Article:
As my filmmaking progressed, this happy accident changed into conscious plan, with two results. First, I ceased paying much attention to the literary content of most of the films I attended, except as it was embodied in the image. Filmgoing became a largely formal experience in which I pillaged the work of professional filmmakers for visual ideas. So, while I developed a taste for high-art auteurs, it was less because of their films' subject matter than because of the relative freedom these directors exhibited in exploring the potentials of the image. The existential inquiry of The Seventh Seal (Bergman, 1956), for instance, one of the favorite films of my adolescence, interested me far less than the striking images made possible by its medieval setting. With notable exceptions, this freedom with the image has been largely absent in Hollywood films, with their neurotic insistence on narrative-before-all.

The second result of my interest in visual design was more concrete. As I became more ambitious about my films' appearances, I began to haunt local thrift shops and antique dealers with an ever-more critical eye for the right costumes and props to dress my backyard epics. An area such as New England, with a past perhaps more glorious than its present, provided ample opportunity to treat history as a mine to yield precious, strange artifacts. While this process succeeded in making the surfaces of my films consistently attractive, something else happened as well: the realms of production and consumption merged. One of the purposes of production design, even at the homespun level, is to discriminate and select in order to create a plausible background to the narrative. Once this habit of enhancing a film's spatial reality is established, it is easy to start to view all space as something to be dressed and improved. So, I might say with little exaggeration that that shot in 1972 began not only my career as a designer, but also my adulthood as a consumer.

The curious part of design, whether of film or life, is that it works from deficiency. Curious, because if we think of design at all, we probably think of it in terms of richness. Yet like most aesthetic terms, richness is a relative effect, created not so much by a glut of detail as by selective composition leading to maximum impact. Film design works from the difference between the physical world as it exists and the requirements of a particular narrative. This is another way of saying that the real world is lacking, is not good enough to provide an idealized, designed image. If the space in which a film is shot does not meet the story's needs, it has to be "designed" to fit the bill, so that, for example, the television antennas in the background of a period shoot have to be moved or avoided, and so on.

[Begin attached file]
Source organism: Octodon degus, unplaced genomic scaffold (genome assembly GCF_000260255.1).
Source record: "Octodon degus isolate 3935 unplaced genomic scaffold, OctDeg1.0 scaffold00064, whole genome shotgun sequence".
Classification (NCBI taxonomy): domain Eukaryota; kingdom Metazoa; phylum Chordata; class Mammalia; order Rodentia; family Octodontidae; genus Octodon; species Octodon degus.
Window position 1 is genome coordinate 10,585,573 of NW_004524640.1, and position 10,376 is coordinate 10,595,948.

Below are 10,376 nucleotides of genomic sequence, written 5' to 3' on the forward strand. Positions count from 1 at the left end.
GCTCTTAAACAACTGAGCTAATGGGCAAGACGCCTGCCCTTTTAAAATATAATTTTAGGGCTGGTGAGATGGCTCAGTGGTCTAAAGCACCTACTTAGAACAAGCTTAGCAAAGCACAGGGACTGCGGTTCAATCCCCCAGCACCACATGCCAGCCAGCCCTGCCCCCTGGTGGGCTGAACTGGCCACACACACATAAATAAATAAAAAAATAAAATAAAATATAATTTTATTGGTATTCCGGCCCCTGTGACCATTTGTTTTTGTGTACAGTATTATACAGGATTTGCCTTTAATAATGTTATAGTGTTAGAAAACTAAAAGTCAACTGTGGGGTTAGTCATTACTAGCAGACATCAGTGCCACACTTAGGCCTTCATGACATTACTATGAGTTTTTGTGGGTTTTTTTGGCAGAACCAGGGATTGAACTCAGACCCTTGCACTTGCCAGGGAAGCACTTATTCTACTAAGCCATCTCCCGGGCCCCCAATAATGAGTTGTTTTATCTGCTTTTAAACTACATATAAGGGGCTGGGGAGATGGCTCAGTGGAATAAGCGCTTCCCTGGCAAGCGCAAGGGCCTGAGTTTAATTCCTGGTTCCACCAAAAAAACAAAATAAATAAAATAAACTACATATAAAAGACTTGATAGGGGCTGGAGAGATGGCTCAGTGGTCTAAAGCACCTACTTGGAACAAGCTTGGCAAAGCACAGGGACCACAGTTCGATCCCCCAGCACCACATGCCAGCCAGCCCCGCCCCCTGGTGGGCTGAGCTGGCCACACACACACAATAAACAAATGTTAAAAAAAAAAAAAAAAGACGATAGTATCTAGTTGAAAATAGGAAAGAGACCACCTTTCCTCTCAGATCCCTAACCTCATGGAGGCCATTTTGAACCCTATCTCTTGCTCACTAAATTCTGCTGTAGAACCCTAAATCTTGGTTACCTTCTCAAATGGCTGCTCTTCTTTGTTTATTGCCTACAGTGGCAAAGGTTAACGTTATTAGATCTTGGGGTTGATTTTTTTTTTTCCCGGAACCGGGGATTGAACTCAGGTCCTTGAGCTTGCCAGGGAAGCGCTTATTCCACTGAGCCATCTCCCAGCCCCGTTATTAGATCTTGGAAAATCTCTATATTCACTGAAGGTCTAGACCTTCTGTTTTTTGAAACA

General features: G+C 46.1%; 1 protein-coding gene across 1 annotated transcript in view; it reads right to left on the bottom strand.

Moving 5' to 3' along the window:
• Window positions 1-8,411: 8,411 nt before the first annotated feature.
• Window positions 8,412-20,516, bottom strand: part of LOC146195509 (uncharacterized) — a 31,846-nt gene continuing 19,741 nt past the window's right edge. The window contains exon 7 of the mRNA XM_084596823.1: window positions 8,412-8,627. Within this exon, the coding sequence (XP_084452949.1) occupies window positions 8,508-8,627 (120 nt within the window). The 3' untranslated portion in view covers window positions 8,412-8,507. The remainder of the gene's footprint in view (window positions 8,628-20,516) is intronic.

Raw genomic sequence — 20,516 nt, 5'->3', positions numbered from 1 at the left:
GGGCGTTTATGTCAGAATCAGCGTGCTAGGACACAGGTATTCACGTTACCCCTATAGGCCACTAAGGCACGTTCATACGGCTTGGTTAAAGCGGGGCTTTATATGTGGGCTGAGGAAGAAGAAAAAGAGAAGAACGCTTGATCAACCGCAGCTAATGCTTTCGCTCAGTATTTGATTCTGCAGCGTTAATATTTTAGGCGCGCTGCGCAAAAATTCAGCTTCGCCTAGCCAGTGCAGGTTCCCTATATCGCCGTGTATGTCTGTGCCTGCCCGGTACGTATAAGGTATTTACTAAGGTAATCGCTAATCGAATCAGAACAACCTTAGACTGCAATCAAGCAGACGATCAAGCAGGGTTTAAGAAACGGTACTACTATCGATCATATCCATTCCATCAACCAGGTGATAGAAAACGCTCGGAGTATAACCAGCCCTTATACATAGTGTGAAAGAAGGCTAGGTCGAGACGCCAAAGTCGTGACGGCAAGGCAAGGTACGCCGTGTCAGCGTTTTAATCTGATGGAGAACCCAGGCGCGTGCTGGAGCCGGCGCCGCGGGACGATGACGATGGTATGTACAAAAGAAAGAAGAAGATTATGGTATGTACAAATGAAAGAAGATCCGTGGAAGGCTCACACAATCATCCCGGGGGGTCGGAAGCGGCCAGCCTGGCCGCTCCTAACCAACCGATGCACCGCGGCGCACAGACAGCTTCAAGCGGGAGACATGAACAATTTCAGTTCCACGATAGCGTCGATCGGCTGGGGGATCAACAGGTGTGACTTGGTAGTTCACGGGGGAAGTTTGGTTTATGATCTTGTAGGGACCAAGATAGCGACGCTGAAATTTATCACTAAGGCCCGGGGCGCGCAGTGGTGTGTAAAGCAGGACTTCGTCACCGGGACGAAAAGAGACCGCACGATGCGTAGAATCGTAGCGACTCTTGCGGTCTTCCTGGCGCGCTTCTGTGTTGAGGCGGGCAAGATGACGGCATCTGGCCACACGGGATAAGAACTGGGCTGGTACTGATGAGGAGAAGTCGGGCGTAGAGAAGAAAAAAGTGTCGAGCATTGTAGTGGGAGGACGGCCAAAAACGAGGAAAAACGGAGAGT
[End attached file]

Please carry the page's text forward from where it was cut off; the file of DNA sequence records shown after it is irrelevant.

The second deficiency of film design derives from the image itself. The photographic image presents a compelling illusion of three-dimensional space. It nonetheless remains a two-dimensional surface that must be organized to accentuate depth cues in order to maximize that illusion. The greater the success in creating this illusion the more difficult it becomes to juxtapose shots in time, since the rapid alternation of space runs counter to daily, sensual experience. Stephen Heath's classic essay "Narrative Space" describes this phenomenon in terms of the need it creates for a unifying agent to cover these sensory disruptions. He finds this glue in the set of desires and expectations which narrative creates. These emotional interests allow the viewer to overcome or ignore the alterations to real space and experience.